MOSCOW — One sign of how long Vladimir Putin has held power is that Russians in their late teens (or even early 20s) have known no other political leader.
As the Russian president begins his fourth term Monday – amid much speculation about whether he’ll ever relinquish power – many of the best and brightest of the Putin generation are growing nervous about their futures.
Young adults who study at good universities and live in Moscow or St. Petersburg — cities bursting with cafes, restaurants, Western goods, and foreign visitors — have grown up feeling linked to Europe and the world. But in the wake of Russia’s invasion of Ukraine and cyber meddling, and U.S. and European sanctions, Putin’s countermoves threaten to isolate Russia from the West.
Nothing better symbolizes this internal conflict than the Russian government’s attempt on April 13 to shut down Telegram, one of the country’s most popular messaging apps, after its founder, Pavel Durov, refused to turn over encryption keys to the FSB intelligence service.
The shutdown effort was an embarrassing failure, briefly knocking out other popular Russian websites and failing to halt Telegram’s users. But it could be the prelude to Kremlin efforts to take full control of the internet in the manner of Xi Jinping’s China.
To find out how educated young people feel about all this, I sat down at the Café Tchaikovsky, in the heart of Moscow’s theater and classical music district, with some students and recent graduates of the Higher School of Economics (HSE), one of Russia’s top universities. I asked them how they viewed their future in Putin’s Russia and the possibility of Russia’s isolation – and whether they wanted to stay or leave.
Nikita Sokolov, a 23-year-old recent graduate now writing for the independent online news outlet Republic, was disdainful of government efforts to control the internet. “Turning off all Western social networks, Google, is impossible,” he insisted. “They don’t have the hardware or the human resources. Everyone is laughing at them. Maybe all this nonsense will go away.”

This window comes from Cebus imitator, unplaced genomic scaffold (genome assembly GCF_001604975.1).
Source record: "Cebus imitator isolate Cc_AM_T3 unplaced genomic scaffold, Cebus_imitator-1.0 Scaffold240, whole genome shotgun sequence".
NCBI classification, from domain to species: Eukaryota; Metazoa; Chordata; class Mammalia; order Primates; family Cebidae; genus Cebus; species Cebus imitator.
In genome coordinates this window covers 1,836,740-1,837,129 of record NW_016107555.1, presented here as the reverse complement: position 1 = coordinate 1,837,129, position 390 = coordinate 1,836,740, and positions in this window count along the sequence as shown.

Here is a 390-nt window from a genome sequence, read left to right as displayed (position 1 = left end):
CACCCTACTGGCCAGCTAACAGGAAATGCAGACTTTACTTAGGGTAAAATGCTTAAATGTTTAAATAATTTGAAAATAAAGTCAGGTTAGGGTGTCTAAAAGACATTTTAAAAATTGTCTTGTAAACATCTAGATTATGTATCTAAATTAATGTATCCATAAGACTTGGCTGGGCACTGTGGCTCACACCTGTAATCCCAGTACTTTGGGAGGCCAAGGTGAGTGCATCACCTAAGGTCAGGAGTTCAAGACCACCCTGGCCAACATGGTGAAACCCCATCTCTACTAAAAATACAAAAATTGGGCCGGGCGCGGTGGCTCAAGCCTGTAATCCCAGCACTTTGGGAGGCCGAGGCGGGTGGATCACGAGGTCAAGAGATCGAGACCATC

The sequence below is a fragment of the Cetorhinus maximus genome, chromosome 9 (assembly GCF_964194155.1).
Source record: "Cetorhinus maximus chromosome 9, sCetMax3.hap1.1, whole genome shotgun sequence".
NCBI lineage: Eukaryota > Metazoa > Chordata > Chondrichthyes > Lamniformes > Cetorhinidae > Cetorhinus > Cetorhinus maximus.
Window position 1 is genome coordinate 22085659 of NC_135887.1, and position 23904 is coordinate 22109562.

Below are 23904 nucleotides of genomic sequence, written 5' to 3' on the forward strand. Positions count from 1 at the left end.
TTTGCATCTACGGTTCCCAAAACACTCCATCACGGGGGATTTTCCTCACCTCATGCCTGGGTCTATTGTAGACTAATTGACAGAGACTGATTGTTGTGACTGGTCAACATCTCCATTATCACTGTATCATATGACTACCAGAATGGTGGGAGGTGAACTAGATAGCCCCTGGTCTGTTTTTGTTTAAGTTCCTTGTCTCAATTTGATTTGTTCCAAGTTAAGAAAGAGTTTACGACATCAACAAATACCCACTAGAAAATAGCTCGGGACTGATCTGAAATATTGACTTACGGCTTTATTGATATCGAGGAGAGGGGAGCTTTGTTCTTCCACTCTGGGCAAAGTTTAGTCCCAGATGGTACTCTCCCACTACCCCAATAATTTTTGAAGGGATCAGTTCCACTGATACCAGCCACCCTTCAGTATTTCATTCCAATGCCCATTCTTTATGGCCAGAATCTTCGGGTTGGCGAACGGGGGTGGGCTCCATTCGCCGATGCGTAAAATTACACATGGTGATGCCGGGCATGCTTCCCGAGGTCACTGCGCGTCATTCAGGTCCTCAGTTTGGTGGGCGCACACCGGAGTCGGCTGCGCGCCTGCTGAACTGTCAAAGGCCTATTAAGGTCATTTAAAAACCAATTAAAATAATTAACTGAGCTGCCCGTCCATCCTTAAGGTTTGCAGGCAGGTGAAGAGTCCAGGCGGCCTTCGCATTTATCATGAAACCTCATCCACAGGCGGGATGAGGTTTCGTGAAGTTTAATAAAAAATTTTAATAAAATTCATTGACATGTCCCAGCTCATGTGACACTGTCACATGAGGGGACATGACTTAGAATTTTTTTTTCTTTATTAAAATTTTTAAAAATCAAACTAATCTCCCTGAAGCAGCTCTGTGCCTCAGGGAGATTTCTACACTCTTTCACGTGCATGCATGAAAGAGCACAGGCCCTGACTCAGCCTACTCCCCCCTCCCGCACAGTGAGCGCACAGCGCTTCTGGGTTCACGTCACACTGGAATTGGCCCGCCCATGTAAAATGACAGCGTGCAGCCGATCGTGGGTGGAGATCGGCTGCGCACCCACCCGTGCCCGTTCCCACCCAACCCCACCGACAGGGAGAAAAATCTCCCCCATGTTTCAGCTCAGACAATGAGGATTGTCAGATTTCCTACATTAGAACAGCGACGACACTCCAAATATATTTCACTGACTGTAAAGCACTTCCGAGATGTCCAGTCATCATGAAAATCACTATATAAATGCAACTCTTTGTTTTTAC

And indeed, government ministers – whose staffs used Telegram – complained, parliament members kept using the app, and business people were outraged. Young people hastened to download VPNs, or virtual private networks. Thousands demonstrated Monday in Moscow against Kremlin restrictions.
But 19-year-old philology major Maria (who only gave me her first name) was still worried about the Telegram blockage. “Four years ago, no one could imagine such a thing. We are just getting used to this,” she said as we sipped cappuccinos – a sharp contrast to the subject at hand.
Sokolov added: “They could try to ban VPNs.”
Sonya Groysman, 24, a Moscow State Univ. grad who works for the independent online television channel, TV Rain, chimed in: “So many great Russian [internet] companies have sprung up. But when the government realized that content was new power, they tried to grab them.”
Groysman’s point speaks to the worry of many young Russians in tech that innovation will be punished rather than welcomed. Indeed, when Pavel Durov previously founded the Russian equivalent of Facebook, VKontakte, it was taken over by Putin allies, leading Durov to sell out and flee the country in 2014.
Nastya Iakunina, 22, who is working in IT while she studies, described herself as “independent from politics.” But she worries that shutting down Western social network sites would undercut Russian sites. “There would be no competition and the quality of the product will fall,” she says.
Yet, the ebullient Groysman remains an optimist. “I believe in young guys who look for ways to evade the government,” she says. “They are more clever than the government.”
This young journalist works for one of a handful of independent news outlets that still manage to operate, most of them online, and maintain a certain amount of freedom to do investigative journalism, perhaps because their big-city, middle-class audience is limited in numbers. But no one knows how long that freedom will last.
Sokolov worries that the upcoming members of Generation Putin will be less willing to take risks. “Kids born in 2000, we are beginning to lose them,” he says. “Propaganda works. They have access [to independent news] but have restrictions in their head.”
Many of Generation Putin have no knowledge of Russia’s harsh past. “Many students have never heard of the gulag,” said Maria. “They can’t imagine how bad it can be in a parallel universe.” After the arrest of a popular theater director, she fears, “The government can do anything. In five years anything can happen.”
Maria learned about history from her great-grandmother, who was repressed under Stalin.
“We know about World War II,” says Sokolov,”but what Stalin did is still a hidden trauma. It is terrible that we don’t remember what happened. Nineteen-thirty-seven [a year of Stalinist purges] is not coming again, but who knows. We should not be too calm.”
But Anya Shinkaretskaya, a recent grad, is less worried. “We are not as frightened as our parents,”she says. “My mom says, ‘It’s possible.’ We are skeptical.”
None of these young people want to leave Russia, which they love — or at least, they don’t want to leave forever. “I see myself only here,” said Groysman, echoing the others.
Just in case repression worsens, however, all are trying to imagine a Plan B.